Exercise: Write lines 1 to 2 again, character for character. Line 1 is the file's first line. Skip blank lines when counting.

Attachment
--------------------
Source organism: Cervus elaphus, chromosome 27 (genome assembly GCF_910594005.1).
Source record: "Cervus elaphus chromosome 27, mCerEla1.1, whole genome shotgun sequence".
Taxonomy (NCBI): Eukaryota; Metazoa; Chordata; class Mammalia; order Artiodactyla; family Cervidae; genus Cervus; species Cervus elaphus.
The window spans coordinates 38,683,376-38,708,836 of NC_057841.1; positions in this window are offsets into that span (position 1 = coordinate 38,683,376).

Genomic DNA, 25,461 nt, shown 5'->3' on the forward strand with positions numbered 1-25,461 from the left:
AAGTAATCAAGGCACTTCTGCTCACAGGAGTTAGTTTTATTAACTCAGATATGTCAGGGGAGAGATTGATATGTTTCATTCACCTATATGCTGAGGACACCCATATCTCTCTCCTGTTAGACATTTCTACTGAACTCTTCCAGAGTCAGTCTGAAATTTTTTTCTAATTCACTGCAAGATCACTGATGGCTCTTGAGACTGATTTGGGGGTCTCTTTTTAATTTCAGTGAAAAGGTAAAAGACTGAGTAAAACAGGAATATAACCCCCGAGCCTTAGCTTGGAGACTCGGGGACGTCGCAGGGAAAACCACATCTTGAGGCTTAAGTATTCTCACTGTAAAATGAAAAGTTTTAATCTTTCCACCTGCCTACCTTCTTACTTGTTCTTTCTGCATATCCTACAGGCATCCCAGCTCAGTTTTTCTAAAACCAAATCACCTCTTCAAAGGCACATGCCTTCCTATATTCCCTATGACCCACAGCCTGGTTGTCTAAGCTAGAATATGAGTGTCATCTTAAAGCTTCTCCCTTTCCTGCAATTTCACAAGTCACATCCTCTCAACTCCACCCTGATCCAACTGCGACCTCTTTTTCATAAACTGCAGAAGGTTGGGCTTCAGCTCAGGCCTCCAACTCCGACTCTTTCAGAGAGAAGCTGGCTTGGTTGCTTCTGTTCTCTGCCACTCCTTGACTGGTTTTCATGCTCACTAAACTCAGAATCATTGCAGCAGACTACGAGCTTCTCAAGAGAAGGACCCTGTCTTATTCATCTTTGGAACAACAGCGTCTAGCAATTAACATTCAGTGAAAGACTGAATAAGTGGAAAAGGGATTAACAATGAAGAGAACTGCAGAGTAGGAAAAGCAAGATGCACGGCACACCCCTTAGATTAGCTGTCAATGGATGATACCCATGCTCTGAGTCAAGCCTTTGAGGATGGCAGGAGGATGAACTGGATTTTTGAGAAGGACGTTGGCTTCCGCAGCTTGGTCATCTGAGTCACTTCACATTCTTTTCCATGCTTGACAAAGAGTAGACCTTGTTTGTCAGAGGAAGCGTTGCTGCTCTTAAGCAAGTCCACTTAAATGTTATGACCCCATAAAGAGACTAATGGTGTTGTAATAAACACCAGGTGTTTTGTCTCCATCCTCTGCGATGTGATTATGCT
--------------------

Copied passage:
Source organism: Cervus elaphus, chromosome 27 (genome assembly GCF_910594005.1).
Source record: "Cervus elaphus chromosome 27, mCerEla1.1, whole genome shotgun sequence".